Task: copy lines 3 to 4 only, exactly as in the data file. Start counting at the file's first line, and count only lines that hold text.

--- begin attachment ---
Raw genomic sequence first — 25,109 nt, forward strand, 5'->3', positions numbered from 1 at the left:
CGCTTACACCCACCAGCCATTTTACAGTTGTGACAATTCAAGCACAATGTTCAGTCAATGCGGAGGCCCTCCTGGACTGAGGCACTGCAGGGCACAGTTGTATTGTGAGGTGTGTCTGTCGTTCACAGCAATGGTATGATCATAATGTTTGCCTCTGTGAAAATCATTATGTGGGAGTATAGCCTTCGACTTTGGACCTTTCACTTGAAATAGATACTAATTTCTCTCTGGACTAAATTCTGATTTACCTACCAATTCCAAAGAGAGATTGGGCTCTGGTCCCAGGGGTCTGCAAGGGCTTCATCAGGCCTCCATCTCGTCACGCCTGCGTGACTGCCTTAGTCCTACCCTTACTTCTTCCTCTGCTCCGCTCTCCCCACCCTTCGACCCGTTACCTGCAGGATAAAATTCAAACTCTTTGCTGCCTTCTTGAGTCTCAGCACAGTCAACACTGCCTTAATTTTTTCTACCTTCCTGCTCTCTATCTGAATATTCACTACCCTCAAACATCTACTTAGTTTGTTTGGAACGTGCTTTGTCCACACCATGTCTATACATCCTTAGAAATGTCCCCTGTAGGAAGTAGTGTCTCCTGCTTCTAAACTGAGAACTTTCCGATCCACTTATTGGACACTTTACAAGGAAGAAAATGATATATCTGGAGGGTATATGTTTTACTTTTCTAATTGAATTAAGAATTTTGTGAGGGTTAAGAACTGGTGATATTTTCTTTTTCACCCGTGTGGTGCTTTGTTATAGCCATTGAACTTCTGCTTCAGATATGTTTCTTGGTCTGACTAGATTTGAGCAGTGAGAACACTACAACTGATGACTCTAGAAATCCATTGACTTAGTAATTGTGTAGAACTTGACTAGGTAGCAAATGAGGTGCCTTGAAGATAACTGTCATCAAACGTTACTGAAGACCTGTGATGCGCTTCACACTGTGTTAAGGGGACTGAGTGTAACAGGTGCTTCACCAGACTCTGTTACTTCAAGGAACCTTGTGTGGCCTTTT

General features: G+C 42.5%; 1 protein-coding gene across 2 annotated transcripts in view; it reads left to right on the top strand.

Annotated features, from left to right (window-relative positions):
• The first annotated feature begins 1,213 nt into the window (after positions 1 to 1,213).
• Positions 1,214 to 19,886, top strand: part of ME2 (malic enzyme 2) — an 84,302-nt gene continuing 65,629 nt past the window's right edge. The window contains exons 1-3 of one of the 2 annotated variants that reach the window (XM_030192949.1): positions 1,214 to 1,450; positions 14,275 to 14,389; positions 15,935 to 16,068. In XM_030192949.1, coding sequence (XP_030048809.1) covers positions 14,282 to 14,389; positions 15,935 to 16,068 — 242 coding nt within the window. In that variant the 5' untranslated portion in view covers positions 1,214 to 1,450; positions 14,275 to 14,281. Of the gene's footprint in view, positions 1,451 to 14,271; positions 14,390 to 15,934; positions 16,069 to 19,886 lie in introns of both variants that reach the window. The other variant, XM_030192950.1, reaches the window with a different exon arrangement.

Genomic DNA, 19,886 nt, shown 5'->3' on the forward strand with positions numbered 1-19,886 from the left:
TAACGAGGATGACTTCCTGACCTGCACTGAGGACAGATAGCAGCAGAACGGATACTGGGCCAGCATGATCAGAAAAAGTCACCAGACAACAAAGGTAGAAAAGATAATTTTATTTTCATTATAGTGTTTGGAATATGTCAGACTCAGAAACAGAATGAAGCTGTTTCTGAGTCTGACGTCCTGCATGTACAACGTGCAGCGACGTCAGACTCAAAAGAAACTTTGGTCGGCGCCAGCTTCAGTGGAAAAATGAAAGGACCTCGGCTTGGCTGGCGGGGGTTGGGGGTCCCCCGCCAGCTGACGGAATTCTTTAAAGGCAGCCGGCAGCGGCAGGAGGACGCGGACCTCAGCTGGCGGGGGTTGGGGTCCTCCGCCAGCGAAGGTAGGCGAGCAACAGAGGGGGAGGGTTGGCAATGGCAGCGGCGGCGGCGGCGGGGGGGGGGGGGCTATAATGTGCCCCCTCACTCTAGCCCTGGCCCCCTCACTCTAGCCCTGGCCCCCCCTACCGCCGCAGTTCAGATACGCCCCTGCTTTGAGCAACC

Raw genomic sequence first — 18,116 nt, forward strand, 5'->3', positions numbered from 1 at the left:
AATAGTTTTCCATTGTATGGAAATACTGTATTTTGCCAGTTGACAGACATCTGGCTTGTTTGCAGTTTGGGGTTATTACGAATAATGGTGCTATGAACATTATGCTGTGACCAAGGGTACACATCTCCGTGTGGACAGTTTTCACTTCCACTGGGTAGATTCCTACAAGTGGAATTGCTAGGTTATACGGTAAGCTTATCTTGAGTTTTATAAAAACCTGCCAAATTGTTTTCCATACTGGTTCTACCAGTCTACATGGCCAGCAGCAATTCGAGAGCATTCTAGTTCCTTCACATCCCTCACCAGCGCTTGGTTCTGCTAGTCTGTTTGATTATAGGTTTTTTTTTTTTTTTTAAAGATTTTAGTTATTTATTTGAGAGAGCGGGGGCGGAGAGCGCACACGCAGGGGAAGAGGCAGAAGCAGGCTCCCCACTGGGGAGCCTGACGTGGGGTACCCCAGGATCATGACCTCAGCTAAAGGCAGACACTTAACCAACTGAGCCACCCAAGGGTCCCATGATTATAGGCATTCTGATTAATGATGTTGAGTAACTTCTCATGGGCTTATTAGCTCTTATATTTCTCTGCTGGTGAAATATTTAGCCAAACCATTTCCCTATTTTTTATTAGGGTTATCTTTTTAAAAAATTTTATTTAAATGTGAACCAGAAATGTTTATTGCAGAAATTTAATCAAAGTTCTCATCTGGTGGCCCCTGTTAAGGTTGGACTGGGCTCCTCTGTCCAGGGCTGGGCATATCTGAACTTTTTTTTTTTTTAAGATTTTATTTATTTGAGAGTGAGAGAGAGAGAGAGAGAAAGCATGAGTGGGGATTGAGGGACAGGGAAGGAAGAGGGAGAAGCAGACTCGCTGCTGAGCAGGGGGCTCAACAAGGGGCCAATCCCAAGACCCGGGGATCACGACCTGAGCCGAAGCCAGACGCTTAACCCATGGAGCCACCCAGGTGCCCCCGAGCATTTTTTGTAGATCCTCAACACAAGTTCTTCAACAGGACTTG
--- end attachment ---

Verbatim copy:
General features: G+C 42.5%; 1 protein-coding gene across 2 annotated transcripts in view; it reads left to right on the top strand.

Annotated features, from left to right (window-relative positions):